The National Security Agency and Cybersecurity and Infrastructure Security Agency (CISA) released a cybersecurity information sheet, “Selecting a Protective DNS Service.” This publication details the benefits of using a Protective Domain Name System (PDNS), which criteria to consider when selecting a PDNS provider, and how to effectively implement PDNS.
The Domain Name System (DNS) is a key component of the internet’s resilience and makes navigating a website, sending an email, or making a secure shell connection easier by translating domain names into Internet Protocol addresses. PDNS is a security service that uses existing DNS protocols and architecture to analyze DNS queries and mitigate threats. Its core capability is leveraging various open source, commercial, and governmental threat feeds to categorize domain information and block queries to identified malicious domains. This provides defenses in various points of the network exploitation lifecycle, addressing phishing, malware distribution, command and control, domain generation algorithms, and content filtering. PDNS can log and save suspicious queries and provide a blocked response, delaying or preventing malicious actions – such as ransomware locking victim files – while enabling an organization to investigate using those logged DNS queries.
Ray Kelly, principal security engineer at WhiteHat Security, a San Jose, Calif.-based provider of application security, explains, “DNS exploitations are still incredibly rampant since it’s such an effect technique used by malicious actors. The capability to reroute email, users web browsing as well as distribute malware at scale are possible when a DNS address has been compromised. Any steps to mitigate attack vectors such as DNS spoofing and DNS cache poisoning will go a long way to help keep users and companies save from such threats.”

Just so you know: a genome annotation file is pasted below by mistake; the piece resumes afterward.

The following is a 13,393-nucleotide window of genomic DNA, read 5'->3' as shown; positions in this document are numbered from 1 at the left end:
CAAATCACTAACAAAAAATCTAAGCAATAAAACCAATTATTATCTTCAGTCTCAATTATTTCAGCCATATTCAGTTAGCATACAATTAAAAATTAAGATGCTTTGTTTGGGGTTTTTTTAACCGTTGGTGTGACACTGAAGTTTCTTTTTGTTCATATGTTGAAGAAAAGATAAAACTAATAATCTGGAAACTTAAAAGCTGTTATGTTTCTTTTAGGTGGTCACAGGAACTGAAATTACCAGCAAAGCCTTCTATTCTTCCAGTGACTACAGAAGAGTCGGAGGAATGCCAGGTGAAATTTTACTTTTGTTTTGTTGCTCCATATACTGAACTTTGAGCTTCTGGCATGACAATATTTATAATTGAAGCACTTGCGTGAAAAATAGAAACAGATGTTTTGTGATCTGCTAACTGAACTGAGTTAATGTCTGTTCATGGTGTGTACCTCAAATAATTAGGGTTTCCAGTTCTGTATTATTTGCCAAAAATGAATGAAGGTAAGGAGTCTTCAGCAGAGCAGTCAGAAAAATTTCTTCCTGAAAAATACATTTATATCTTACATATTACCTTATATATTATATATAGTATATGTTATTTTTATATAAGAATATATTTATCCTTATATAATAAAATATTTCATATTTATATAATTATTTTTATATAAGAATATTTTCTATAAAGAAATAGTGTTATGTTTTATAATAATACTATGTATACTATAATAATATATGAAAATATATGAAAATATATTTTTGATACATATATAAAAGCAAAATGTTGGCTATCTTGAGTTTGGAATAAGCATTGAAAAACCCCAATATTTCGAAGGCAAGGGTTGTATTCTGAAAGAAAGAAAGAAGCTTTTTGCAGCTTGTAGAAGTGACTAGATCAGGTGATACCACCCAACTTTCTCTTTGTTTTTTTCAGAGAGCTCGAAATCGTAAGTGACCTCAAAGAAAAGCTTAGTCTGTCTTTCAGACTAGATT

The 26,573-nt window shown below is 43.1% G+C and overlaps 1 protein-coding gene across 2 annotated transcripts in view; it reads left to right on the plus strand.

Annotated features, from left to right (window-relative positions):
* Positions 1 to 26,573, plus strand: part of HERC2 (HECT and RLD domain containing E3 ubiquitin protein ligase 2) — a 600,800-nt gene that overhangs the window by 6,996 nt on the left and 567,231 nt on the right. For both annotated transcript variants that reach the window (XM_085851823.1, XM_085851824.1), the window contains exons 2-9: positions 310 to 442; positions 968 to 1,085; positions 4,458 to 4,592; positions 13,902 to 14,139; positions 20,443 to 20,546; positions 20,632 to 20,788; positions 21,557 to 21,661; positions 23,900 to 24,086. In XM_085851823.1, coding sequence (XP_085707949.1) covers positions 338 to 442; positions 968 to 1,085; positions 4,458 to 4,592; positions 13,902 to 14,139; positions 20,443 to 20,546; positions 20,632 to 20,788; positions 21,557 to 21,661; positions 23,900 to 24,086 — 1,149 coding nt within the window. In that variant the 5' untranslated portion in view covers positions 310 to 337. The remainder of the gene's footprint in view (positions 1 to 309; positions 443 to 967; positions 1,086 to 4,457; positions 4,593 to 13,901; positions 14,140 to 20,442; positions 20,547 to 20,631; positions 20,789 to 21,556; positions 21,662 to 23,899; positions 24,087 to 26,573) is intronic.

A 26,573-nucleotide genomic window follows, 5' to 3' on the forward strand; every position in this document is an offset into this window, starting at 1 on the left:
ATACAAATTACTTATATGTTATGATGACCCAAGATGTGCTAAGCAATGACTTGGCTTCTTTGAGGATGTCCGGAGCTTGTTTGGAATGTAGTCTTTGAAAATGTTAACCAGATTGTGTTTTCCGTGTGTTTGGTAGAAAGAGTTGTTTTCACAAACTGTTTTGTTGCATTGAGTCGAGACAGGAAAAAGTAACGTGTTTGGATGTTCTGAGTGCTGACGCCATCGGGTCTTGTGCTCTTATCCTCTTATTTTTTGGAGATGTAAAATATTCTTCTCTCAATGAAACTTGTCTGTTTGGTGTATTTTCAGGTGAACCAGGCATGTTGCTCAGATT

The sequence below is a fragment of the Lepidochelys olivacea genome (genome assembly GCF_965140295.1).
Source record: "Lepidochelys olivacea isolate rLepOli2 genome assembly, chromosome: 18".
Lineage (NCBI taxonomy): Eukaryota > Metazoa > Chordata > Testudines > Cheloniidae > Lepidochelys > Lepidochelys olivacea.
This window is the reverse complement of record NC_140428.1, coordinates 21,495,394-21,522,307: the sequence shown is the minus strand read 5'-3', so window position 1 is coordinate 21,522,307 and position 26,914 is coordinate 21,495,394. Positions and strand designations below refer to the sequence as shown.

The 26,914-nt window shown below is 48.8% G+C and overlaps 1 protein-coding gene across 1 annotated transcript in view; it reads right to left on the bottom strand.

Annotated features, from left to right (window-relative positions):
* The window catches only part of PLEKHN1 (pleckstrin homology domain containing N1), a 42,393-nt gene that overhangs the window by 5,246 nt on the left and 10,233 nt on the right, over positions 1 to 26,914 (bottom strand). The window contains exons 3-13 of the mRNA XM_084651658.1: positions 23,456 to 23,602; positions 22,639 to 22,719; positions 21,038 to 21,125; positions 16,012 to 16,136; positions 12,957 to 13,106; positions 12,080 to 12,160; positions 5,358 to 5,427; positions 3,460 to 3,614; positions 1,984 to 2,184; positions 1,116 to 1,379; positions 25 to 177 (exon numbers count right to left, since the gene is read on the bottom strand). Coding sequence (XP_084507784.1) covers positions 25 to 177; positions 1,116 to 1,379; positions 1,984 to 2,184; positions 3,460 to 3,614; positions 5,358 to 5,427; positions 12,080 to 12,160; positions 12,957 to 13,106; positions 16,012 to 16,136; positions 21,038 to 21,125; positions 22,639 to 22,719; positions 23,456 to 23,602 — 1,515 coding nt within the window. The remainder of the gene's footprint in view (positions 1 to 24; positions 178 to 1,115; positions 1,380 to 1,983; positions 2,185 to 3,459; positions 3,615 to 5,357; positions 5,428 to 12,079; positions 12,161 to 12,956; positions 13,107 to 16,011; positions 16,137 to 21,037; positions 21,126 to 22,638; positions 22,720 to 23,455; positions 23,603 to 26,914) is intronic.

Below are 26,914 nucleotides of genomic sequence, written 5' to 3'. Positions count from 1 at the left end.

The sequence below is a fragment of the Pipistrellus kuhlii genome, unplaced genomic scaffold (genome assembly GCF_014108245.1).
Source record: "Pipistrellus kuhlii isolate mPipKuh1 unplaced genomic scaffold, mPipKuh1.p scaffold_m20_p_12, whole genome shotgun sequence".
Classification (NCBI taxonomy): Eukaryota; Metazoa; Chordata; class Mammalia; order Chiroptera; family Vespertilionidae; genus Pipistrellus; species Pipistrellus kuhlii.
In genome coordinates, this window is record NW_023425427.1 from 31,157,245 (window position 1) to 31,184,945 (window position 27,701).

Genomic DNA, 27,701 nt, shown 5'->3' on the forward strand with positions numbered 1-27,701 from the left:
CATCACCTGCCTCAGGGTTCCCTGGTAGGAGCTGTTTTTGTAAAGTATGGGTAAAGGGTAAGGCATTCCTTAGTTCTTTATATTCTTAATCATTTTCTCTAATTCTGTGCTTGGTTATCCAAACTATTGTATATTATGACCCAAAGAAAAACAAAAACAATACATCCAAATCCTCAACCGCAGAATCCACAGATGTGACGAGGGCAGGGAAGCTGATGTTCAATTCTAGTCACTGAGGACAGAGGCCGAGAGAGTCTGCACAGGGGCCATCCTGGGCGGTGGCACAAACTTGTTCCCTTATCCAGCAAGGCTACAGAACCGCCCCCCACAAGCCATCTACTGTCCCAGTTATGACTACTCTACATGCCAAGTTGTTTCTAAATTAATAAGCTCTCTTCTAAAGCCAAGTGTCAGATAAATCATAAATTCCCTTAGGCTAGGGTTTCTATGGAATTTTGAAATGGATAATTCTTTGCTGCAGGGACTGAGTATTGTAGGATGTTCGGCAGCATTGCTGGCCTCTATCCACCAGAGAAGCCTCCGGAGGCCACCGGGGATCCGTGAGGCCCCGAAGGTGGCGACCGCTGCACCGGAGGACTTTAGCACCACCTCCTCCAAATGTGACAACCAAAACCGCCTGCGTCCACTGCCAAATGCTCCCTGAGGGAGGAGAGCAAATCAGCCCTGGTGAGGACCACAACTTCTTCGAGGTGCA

This Cybersecurity Information Sheet provides a compiled summary of the services by different PDNS providers. This information is provided to help NSA and CISA’s customers to analyze which provider may meet their needs, and it does not recommend or endorse any of the products specifically. Customers looking to implement PDNS should choose a reputable PDNS provider and take care to understand how the provider will use any customer data.
Oliver Tavakoli, CTO at Vectra, a San Jose, Calif.-based provider of technology which applies AI to detect and hunt for cyber attackers, says, “PDNS solutions can be thought of as a “DNS firewall” and they represent a logical way to actively leverage threat intelligence related to registered domains. Like other preventive approaches, they are useful in protecting organizations from “known bads”, but ultimately fall short in blocking the early stages of a new attack or more sophisticated and bespoke attacks which leverage domains lacking bad reputations. So it makes sense to implement PDNS to reduce attack surface, however, it should not be thought of as a preventive silver bullet that obviates the need to detect attackers who know how to bypass these protections.”
The guidance includes lessons learned from a NSA PDNS pilot, where NSA partnered with the Department of Defense Cyber Crime Center to offer several members of the Defense Industrial Base PDNS as a service. Over a six-month period, the PDNS service examined more than 4 billion DNS queries to and from the participating networks, blocking millions of connections to identified malicious domains.
For more information on cybersecurity guidances, visit NSA.gov/cybersecurity-guidance.